It may be way too soon to start thinking about snow — or so we hope — but seasoned gardeners know that instead of hiding one’s head in the sand about the coming of colder weather, it’s way better to place carefully chosen bulbs beneath the soil before the freezing temperatures arrive. But which ones to select?
There’s no denying the appeal the promise of big showy blooms brings.
But to enjoy those eventual stands of towering daffodils and tulips it’s necessary to dig deeper planting holes initially and wait longer, until spring has actually sprung, to enjoy them.
There are a number of bulbs, smaller in stature and size, which are among the very first to emerge, often while the frozen remnants of winter linger on and on.
Known as the “little” or minor bulbs, the delicate pops of color they provide are among the first, and most welcome, harbingers of spring.
For our area, University of Maryland Extension Service Home and Garden specialists recommend the following: Crocus, Snowdrop (Galanthus), Grape Hyacinth (Muscari), Narcissus ‘Tete-a-Tete’, Spring Starflower (Ipheion), and Winter Aconite (Eranthus Hyemalus).
The name Crocus is one of the oldest plant monikers in existence, from krokos, the ancient Greek word for saffron. Technically the Crocus is not a bulb, whose concentrated nutrient package is layered like an onion, complete with outer papery layer, but a solid component known as a corm.
The Old Farmers’ Almanac recommends planting 3 to 4 inches deep, pointy side up. The earliest Snow Crocus variety is nearly groundcover size at 2 inches in height. Rather than planting individually or in single rows, space a few inches apart but in clusters of at least 10, in lawns or meadows where they can form a “carpet” of color.
Snowdrops’ delicate beauty is underlined by their fragile undried or “in the green” state. Because they can so easily dry out, gardeners need to be vigilant and act quickly to order the bulbs, which are sold for a brief window each fall, then plant them right away.
Once safely under the soil, the good news is that they’re fairly pest-free, and unappealing to the usual munching garden varmints such as deer, rabbits, mice, and squirrels.
The Easy to Grow Bulbs company characterizes their appearance as “tiny alabaster pearls” and their hardiness “tough as nails.” Snowdrops are often slow to get growing the first year, but produce “thick patches” of blooms by the second, Easy to Grow advises.
Grape Hyacinth, though not usually grape in color or actually hyacinths, are atop many gardening gurus’ prolific growers’ lists. Andre and Mark Viette, authors of the Mid-Atlantic Gardener’s Guide, especially appreciate the dramatically colorful impact when planted to produce “drifts” of 25 to 100. When cultivated this way with abundant sunlight, even dappled, in decent soil, and fertilized following blooming, Muscari bring a veritable “carpet” of primarily blue hues, with some white and purple varieties available. Said to resemble both bunches of grapes as well as the familiar elongated hyacinth bloom in shape, some do exude a mildly spicy grape scent, most notably a rare yellow specimen, Muscari macrocarpum, according to the Guide. This might explain how the genus Muscari was given the Greek name for musk.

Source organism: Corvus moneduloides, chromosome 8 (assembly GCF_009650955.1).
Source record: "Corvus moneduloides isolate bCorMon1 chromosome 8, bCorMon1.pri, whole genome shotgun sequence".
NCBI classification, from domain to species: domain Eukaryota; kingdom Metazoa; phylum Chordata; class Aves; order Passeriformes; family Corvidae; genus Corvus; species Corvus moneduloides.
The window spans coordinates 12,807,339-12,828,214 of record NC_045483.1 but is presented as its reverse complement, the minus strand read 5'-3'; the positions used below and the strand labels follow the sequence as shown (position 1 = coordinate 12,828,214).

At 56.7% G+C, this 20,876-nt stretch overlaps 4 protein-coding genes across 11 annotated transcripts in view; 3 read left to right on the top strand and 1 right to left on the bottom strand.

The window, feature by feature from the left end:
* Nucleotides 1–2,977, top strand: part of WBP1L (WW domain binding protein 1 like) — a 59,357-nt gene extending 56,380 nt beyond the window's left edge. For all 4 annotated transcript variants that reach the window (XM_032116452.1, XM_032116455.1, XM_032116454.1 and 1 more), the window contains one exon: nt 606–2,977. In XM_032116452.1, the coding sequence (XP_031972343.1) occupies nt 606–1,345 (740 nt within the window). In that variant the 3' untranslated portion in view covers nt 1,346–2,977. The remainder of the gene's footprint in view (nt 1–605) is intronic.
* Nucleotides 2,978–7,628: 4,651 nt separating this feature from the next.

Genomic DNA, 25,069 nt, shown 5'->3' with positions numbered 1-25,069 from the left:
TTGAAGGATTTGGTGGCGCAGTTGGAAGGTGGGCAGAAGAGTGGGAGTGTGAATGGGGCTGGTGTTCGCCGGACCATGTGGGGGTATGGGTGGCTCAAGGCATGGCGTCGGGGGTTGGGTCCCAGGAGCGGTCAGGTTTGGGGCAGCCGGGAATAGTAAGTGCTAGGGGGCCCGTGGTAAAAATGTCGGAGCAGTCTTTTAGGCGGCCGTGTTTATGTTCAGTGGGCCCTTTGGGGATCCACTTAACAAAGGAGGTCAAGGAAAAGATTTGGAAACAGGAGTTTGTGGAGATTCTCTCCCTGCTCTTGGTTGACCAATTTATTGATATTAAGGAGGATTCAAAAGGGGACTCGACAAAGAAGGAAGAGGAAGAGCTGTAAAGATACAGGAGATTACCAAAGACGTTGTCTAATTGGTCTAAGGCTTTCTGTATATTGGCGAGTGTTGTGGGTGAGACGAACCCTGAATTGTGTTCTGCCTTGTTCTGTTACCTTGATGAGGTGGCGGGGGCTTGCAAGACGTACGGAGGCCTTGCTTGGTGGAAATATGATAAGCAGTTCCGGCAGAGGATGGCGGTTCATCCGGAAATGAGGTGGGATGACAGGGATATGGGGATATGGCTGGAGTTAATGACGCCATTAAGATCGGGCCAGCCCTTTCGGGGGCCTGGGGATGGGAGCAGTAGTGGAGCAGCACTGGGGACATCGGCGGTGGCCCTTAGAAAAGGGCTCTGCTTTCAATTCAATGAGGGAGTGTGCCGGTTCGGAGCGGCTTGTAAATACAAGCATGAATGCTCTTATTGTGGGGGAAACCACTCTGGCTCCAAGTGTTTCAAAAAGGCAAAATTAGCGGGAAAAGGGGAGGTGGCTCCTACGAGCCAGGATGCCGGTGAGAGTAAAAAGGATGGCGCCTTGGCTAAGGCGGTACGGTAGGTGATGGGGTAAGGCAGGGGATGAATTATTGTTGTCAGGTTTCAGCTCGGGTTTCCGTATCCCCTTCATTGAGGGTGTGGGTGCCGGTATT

Despite its diminutive size, the relatively petite 6-inch-tall daffodil known as Narcissus Tete-a-Tete has become the fourth bestselling daffodil bulb worldwide, according to Dr. Gerald Klingamon, a retired Extension service agent and longtime plant historian, currently Operations Director of the Botanical Garden of the Ozarks in Fayetteville, Ark.
Introduced in 1949 by British bulb cultivator Alex Gray, it’s traditionally been the earliest blooming daffodil in Klingamon’s garden, though this year the warming winter trend seems to have pushed it back along with the rest.
The “runt” of the daffodil world works well adorning rock gardens and as the front row to garden presentation match ups. It’s also a favorite for indoor bulb arrangements.
Ipheion Uniflorum, or “Spring Starflower,” a member of the Amaryllis family, brings subtle colors ranging from nearly white to violet blue, but star power in terms of easy care growing capability, requiring spots only 2 to 3 inches deep and 2 to 4 inches wide, with no serious disease or insect problems noted.
It’s possible that bugs and critters are somewhat discouraged from munching by what’s been described as a mildly spicy scent of the flowers, and a distinct aroma reminiscent of crushed onion emanating from bruised foliage. Southern Living magazine notes it’s “wildflower charm” while the Missouri Botanical Garden gives it a green “thumbs up” for being among the most adaptable to any type of soil.
Buttercups usually bring thoughts of lazy summer days, but Winter Aconite, a member of the buttercup family (Ranunculaceae) brings the same brilliant cheer to chilly late winter days, and withstanding even some frost and ice to signal Spring’s eventual arrival, appearing even earlier than Crocus.
Technically considered a tuber, or nutrient laden stem root, rather than a bulb, it does require deeper planting to a depth of about 5 inches to protect it from the harshest overwinter elements. Anne Baley of suggests spacing them no more than 6 inches apart, in odd numbered clusters which she adds best show off the inch wide, 3 to 4-inch-tall blooms most vividly.
While its flowering days are fleeting, the remaining foliage gives cover to otherwise unsightly spring mud.